Ex CIA official Richard Helms (left), shown with President Richard Nixon in 1973, helped launch the program in the ’50s. Photo: AP
Photo: AP
Ex CIA official Richard Helms (left), shown with President Richard Nixon in 1973, helped launch the program in the ’50s.
On an elegant dead-end block on the north side of Telegraph Hill is 225 Chestnut St., a swanky modernist building with panoramic bay views. It’s about the last place you would have expected to find a clandestine CIA program during the Cold War.
Yet from 1955 to 1965, this building was the site of “Operation Midnight Climax” — a top-secret mind-control program in which CIA agents used hookers to lure unsuspecting johns from North Beach bars to what they called “the pad,” then dosed the men with LSD and observed the X-rated goings-on through a two-way mirror while sitting on a portable toilet swilling martinis.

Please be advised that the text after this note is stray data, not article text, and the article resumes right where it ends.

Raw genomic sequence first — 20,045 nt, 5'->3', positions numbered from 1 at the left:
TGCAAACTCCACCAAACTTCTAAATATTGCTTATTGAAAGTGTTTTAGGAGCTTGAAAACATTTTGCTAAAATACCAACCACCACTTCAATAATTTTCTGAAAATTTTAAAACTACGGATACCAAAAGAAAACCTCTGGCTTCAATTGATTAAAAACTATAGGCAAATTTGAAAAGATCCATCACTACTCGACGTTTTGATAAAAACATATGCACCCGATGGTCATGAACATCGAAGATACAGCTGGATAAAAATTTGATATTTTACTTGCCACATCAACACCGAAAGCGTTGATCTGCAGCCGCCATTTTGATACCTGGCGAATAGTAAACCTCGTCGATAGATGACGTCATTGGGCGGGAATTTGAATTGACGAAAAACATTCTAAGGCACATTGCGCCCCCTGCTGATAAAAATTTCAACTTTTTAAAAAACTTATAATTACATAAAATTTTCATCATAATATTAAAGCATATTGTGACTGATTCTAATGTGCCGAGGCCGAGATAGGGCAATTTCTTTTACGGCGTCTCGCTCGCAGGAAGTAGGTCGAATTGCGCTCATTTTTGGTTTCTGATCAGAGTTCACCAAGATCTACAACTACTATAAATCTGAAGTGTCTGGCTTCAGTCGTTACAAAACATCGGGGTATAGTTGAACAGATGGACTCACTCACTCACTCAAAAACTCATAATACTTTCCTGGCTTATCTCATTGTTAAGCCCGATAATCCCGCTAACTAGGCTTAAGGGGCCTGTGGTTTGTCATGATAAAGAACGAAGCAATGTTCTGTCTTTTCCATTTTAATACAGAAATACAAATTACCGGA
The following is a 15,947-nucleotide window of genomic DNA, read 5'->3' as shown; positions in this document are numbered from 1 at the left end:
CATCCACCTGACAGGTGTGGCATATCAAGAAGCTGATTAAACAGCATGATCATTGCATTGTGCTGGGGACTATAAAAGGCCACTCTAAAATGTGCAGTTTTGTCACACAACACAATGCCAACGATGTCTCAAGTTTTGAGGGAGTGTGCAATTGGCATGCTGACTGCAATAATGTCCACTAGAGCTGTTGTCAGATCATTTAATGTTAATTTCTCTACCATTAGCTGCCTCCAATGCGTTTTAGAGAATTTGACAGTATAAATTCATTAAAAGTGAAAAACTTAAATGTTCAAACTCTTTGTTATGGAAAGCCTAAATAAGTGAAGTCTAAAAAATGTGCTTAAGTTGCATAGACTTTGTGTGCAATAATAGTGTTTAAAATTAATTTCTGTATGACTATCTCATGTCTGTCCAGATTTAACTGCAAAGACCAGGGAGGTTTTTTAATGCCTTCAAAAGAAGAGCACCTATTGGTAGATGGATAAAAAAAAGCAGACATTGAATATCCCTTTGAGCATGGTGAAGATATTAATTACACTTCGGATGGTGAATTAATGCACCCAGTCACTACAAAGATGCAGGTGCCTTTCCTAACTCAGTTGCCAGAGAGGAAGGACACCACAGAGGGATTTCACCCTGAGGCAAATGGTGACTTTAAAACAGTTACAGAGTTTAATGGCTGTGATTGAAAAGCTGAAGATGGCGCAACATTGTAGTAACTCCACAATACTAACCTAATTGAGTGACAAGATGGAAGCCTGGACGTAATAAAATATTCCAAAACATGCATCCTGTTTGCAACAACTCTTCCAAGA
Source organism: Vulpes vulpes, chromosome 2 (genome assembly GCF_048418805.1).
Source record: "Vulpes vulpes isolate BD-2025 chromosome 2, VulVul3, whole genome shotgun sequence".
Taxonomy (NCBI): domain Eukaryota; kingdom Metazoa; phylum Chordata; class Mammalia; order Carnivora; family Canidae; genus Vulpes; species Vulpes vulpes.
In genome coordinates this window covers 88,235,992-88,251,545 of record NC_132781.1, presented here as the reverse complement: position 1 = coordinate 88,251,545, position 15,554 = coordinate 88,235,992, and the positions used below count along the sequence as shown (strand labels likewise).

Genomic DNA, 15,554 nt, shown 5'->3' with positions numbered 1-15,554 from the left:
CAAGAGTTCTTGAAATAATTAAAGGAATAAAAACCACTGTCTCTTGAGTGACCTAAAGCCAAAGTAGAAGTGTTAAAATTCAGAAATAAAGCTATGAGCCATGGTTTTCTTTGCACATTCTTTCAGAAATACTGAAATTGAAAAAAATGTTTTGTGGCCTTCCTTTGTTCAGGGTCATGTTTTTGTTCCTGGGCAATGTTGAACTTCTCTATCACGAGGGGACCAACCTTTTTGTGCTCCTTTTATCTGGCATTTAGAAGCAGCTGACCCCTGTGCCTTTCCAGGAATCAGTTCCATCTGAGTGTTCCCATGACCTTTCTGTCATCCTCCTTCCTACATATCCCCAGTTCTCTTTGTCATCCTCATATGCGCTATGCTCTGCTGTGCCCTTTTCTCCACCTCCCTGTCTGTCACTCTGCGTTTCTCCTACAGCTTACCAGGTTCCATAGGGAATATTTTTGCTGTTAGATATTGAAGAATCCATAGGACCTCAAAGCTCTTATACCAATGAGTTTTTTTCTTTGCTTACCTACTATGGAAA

As John Marks notes in his 1977 book, “The Search for the ‘Manchurian Candidate’: The CIA and Mind Control,” the CIA’s obsession with mind control had its origins during World War II, when the agency’s predecessor, the Office of Strategic Services, set up a “truth drug” program whose purpose was to discover a substance that would make subjects reveal their secrets.